25 The practice of renaming places was and is a precursor to and accompaniment of physical possession. The land around Lake Michikamau which Hubbard mapped and where Andrew speaks of living with her family (232) was possessed in a particularly irreversible way in the 1970s with the completion of the Churchill Falls hydroelectric project and the creation of the Smallwood Reservoir. Maps literally changed overnight. Geographical features such as the Grand (or Hamilton) River, Grand Rapids, and Lake Michikamau and Lake Michikamats were renamed after British and Canadian politicians Winston Churchill and Joseph Smallwood. Others disappeared entirely, including two dozen lakes subsumed in the reservoir (Labrador topographical maps 13E [1952 and 1989], 13L [1968 and 1990], 23H [1964 and 1990], and 23I [1953 and 1983]).18 Elizabeth Penashue, an Innu woman also known as Tshuaukuish, commented on the results of this destruction of landforms and landmarks:My late father, Stakeaskushimun (Simon Gregoire), was always very emotional when he talked about how his belongings, including his canoes and traps, were flooded over when the Mista-shipu (Churchill River) was dammed. He was not the only one to lose all his belongings. Many others also lost all the basic things they used to survive in nutshimit [the country]. My father lost everything, even his hunting land. He mentioned this many times, over and over again. He was so troubled about what had happened. Mista-paustuk [the great rapids or Grand Rapids, now known as Churchill Falls] no longer exhaled the mist, which was a landmark that helped us find our way from afar. (158)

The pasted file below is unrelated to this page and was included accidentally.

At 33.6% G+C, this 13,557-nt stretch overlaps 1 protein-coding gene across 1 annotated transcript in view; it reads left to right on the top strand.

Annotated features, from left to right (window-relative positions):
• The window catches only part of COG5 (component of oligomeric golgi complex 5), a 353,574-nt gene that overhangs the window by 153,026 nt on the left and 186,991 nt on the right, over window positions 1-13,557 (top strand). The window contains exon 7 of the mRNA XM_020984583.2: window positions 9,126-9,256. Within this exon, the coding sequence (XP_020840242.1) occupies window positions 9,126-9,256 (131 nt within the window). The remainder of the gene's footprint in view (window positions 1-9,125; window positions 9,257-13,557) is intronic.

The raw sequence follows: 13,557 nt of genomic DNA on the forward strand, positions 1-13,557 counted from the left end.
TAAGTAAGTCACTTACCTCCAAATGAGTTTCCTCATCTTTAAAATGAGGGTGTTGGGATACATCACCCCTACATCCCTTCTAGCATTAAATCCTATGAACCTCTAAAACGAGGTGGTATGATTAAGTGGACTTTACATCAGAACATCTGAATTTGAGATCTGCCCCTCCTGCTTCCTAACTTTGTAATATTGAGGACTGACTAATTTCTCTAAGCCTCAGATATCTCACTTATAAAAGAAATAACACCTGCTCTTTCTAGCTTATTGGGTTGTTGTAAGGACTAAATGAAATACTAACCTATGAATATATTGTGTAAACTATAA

26 In Colonialism and Landscape, Andrew Sluyter discusses the “pristine myth” which “erroneously characterizes precolonial landscapes as having lacked dense populations and productive land uses” (6). Hubbard’s map promoted this myth of an unused landscape, a myth that later paved the way for flooding without consultation. I am by no means arguing that Hubbard was responsible for the Churchill Falls hydroelectric project. But the exclusion of the Innu from official mapping and naming of the territory in which they lived, hunted, and trapped was part of the same political process that excluded them sixty years later from decisions about the destruction of that territory through flooding.